My mom had been dying for so long, I couldn’t tell what dying meant anymore. Everything the nurse had told us to watch out for had already happened, sometimes more than once: the purpling of the feet, which showed that her heart was not pumping effectively enough to get her blood to her toes; the inability to swallow, which meant either that her muscles had finally stopped responding to her brain (thanks to end-stage brain disease) or that the stroke’s damage to her brain stem was more profound than we thought; the on and off breathing that was so terrifyingly unnatural, where she would heave air into her lungs and then just not for a long minute after.
We watched and I tried to imagine holding my breath that long. It was hard, it gave me a throbbing in my migraine spot, where the ice pick enters my cheekbone. But she wasn’t holding her breath: her body was merely performing the smallest possible act to keep itself alive. Negative air pressure, positive air pressure. Gasp. Wait. Gasp. She was dying. She was dying for weeks at a time.
Watching my mother die was an exercise in measuring the depth of my guilt. Not that I’d been anything less than a dutiful daughter: I was a good, maybe a great daughter, in fact. But every day I woke up half-hoping she had died in the night, and every hour I spent by her bedside, I half-hoped she would let a breath be her last.
After nearly a decade of increasing dementia and physical disability, my mother had passed into a state that was so close to being dead that she seemed, in the worst moments, to be undead. Her face was gaunt. Her eyes and mouth had stopped closing, locked into place by her refusing muscles. Her knees were permanently bent, so the home aide and I arranged pillows to support her legs in their right angles. When the hospice nurse came, every other day, she would help flip those legs to the other side, to keep bedsores from forming.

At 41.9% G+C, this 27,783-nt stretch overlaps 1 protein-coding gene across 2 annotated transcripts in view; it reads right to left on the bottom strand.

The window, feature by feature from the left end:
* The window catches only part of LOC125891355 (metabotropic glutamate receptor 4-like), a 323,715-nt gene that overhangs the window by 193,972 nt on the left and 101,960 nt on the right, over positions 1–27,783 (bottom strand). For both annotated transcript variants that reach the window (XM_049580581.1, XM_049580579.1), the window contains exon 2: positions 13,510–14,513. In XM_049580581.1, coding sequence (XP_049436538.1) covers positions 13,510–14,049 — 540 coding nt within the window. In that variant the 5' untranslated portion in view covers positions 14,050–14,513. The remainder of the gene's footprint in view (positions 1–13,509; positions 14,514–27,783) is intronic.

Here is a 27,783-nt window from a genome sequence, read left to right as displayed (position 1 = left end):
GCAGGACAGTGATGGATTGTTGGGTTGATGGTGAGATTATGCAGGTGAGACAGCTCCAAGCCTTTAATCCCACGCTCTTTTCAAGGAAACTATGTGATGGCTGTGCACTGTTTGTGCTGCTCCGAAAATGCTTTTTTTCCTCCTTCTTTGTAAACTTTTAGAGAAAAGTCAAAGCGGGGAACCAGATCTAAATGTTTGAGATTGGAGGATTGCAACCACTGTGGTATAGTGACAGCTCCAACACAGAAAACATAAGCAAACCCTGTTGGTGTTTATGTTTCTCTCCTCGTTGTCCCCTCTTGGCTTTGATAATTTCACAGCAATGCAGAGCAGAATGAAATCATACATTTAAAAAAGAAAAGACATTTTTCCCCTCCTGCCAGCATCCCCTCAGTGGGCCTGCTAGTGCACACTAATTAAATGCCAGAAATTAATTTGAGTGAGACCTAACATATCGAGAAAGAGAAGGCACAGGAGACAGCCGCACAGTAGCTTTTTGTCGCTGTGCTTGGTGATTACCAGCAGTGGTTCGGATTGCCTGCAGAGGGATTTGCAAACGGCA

The small signs of personhood that my mom had showed before her stroke–the flicker of a smile, the widening of her eyes, the twitching of her fingers when you held her hand–were gone. She didn’t react as I released droplets of morphine into her mouth to dissolve under the tongue, though she did gasp more quietly afterward. (How many times did I think of dropping that blessed liquid into my own mouth? What could it harm? Somehow, I never did.) She was gone, except for that gasp and that heartbeat. My brothers had said their goodbyes, on my advice, days before. I said goodbye every day, believing each time that it was real. And then we would face another day, more morphine.
bottled light drops
in your mouth.
Clock wheeled by pain,
hours drawn into a syringe.
You don’t need
how to swallow:
we are past
our daily bodies.
You’re allowed to die.
(The only prayer
I freely make.)
Someone had the idea that, since she had been raised Catholic, my mom might appreciate some kind of last rites. Forget the divorce and remarriage and no doubt countless other un-Catholic things: dementia had erased so much of her memory, why not roll back to the little girl in the white dress at First Communion? So a chaplain came and performed the rites, or the closest Protestant equivalent of them, as my stepfather Dick, the live-in home care aide, and I watched.
I don’t believe in God, but I am a poet. I’m a sucker for words and symbols, which means that rituals get me. Rituals, in fact, are why I questioned my church in the first place: if reading “Annabel Lee” out loud could make me shiver more than reciting the Nicene Creed, how could I tell what I believed? Do I believe in the only Son, eternally begotten from the Father, God from God, Light from Light, true God from true God, begotten not made? Well. I believe in anapestic tetrameter. I believe in complex rhyme schemes.
And I believe in refrain and apostrophe, so I was not prepared for the way I would feel when these words were recited over my undead mother.
God the Father,
Have mercy on thy servant.
God the Son,
Have mercy on thy servant.
God the Holy Spirit,
Have mercy on thy servant.
Holy Trinity, one God,
Have mercy on thy servant.